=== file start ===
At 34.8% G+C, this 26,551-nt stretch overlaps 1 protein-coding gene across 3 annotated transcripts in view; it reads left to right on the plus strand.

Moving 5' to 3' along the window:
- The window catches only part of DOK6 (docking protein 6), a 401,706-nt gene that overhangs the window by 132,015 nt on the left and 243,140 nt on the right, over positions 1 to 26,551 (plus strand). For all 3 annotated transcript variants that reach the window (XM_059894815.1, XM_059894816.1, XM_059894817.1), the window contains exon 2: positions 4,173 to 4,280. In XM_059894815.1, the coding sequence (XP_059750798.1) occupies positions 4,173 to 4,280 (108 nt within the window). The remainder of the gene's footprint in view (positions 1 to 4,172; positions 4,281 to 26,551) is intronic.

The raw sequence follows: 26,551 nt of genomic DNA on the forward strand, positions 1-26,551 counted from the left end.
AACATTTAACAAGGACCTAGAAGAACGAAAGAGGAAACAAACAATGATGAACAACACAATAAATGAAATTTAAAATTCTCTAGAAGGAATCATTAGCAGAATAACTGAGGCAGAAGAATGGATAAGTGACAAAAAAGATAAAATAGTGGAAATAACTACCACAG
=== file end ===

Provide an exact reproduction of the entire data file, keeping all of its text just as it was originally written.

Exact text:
At 34.8% G+C, this 26,551-nt stretch overlaps 1 protein-coding gene across 3 annotated transcripts in view; it reads left to right on the plus strand.

Moving 5' to 3' along the window:
- The window catches only part of DOK6 (docking protein 6), a 401,706-nt gene that overhangs the window by 132,015 nt on the left and 243,140 nt on the right, over positions 1 to 26,551 (plus strand). For all 3 annotated transcript variants that reach the window (XM_059894815.1, XM_059894816.1, XM_059894817.1), the window contains exon 2: positions 4,173 to 4,280. In XM_059894815.1, the coding sequence (XP_059750798.1) occupies positions 4,173 to 4,280 (108 nt within the window). The remainder of the gene's footprint in view (positions 1 to 4,172; positions 4,281 to 26,551) is intronic.

The raw sequence follows: 26,551 nt of genomic DNA on the forward strand, positions 1-26,551 counted from the left end.
AACATTTAACAAGGACCTAGAAGAACGAAAGAGGAAACAAACAATGATGAACAACACAATAAATGAAATTTAAAATTCTCTAGAAGGAATCATTAGCAGAATAACTGAGGCAGAAGAATGGATAAGTGACAAAAAAGATAAAATAGTGGAAATAACTACCACAG